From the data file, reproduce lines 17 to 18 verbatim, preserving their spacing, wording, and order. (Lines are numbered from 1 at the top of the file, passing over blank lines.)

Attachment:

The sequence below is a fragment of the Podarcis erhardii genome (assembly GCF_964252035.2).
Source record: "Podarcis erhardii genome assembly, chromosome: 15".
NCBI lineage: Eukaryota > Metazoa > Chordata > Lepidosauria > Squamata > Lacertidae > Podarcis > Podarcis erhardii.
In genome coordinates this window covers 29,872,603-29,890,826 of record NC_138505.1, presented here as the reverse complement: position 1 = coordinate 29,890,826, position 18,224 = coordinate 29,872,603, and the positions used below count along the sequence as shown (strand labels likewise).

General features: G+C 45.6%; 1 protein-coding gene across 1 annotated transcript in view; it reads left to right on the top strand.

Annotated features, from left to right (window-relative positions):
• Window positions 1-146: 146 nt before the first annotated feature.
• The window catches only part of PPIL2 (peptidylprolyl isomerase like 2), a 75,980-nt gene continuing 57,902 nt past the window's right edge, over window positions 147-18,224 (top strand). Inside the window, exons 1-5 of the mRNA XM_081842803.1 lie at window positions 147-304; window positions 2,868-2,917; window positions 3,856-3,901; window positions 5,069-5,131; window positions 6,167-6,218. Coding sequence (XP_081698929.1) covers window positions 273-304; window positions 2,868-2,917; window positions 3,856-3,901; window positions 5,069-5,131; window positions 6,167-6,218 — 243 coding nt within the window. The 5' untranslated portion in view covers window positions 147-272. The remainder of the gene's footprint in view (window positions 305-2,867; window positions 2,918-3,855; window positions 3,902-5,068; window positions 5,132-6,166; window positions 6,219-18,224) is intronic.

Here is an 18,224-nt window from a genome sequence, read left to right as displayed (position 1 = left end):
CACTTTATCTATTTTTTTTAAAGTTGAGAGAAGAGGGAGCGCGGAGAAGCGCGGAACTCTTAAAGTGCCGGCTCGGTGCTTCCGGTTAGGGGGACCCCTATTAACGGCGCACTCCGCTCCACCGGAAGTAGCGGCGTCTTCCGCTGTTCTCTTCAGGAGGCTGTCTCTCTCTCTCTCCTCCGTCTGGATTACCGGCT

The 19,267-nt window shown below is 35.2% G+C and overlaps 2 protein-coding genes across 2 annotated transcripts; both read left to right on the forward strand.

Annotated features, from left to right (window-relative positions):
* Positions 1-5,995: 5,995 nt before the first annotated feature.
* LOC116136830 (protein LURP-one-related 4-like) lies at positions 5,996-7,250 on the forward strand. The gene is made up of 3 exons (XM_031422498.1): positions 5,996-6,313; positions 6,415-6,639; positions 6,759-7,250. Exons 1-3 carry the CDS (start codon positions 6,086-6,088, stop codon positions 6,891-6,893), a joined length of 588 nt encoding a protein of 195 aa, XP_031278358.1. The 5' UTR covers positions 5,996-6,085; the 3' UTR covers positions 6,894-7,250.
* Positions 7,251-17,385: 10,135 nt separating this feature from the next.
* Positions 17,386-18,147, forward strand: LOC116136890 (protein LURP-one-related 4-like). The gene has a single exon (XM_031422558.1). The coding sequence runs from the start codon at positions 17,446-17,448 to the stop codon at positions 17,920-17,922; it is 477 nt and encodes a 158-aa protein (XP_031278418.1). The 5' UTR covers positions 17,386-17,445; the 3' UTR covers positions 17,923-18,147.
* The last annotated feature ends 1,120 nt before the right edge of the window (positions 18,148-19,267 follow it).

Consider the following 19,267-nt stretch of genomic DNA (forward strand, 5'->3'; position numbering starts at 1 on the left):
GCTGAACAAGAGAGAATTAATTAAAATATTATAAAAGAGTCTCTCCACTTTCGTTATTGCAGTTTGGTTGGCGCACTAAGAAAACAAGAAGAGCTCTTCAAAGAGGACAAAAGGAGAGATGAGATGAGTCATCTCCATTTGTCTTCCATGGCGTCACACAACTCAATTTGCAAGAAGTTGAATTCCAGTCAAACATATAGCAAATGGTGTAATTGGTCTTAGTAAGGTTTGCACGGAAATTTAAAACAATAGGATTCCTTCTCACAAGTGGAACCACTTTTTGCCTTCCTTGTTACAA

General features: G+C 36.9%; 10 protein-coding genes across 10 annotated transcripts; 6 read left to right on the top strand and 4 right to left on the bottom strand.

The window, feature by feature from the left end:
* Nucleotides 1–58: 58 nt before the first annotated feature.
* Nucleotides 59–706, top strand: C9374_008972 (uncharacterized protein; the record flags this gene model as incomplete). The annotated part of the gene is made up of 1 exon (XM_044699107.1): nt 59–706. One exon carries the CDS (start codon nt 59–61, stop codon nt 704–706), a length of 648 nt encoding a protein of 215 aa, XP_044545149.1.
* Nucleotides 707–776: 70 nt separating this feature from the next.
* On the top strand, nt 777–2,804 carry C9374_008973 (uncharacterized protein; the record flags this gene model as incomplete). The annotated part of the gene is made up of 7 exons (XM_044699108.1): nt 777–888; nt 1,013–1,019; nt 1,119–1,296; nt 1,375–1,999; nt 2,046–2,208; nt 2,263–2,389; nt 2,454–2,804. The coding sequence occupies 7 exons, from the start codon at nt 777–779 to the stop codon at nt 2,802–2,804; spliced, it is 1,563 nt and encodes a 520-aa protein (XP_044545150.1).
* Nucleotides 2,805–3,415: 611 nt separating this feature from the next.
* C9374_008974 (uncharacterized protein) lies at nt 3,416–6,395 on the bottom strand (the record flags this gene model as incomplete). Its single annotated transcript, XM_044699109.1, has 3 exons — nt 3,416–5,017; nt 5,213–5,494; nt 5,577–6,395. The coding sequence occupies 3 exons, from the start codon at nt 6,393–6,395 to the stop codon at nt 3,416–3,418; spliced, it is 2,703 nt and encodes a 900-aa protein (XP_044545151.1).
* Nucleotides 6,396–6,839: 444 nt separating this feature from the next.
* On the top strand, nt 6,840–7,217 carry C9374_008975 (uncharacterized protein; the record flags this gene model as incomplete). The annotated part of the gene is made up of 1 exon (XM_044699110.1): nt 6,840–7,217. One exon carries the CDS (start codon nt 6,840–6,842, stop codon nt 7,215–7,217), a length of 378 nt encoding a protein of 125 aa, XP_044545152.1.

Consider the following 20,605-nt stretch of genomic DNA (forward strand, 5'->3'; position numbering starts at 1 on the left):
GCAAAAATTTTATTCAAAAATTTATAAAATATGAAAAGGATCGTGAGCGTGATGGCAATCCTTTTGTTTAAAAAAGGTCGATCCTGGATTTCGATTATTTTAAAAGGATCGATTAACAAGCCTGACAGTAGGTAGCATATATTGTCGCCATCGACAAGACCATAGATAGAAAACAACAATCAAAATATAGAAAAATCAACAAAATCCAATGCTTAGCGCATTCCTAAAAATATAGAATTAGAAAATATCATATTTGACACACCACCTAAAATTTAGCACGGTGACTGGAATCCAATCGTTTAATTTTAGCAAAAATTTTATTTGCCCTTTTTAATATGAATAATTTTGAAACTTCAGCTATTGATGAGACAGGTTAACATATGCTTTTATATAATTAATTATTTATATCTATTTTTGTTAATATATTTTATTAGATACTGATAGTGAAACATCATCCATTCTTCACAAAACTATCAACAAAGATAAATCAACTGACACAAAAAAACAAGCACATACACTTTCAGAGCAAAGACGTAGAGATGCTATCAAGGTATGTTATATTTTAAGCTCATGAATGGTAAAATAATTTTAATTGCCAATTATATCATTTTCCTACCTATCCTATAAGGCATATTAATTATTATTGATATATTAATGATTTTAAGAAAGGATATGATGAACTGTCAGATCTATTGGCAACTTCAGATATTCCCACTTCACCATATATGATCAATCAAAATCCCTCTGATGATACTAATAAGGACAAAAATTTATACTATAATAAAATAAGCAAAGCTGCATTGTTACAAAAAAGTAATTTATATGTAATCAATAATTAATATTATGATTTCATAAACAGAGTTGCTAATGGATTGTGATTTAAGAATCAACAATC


* The last annotated feature ends 1,120 nt before the right edge of the window (positions 18,148-19,267 follow it).

Consider the following 19,267-nt stretch of genomic DNA (forward strand, 5'->3'; position numbering starts at 1 on the left):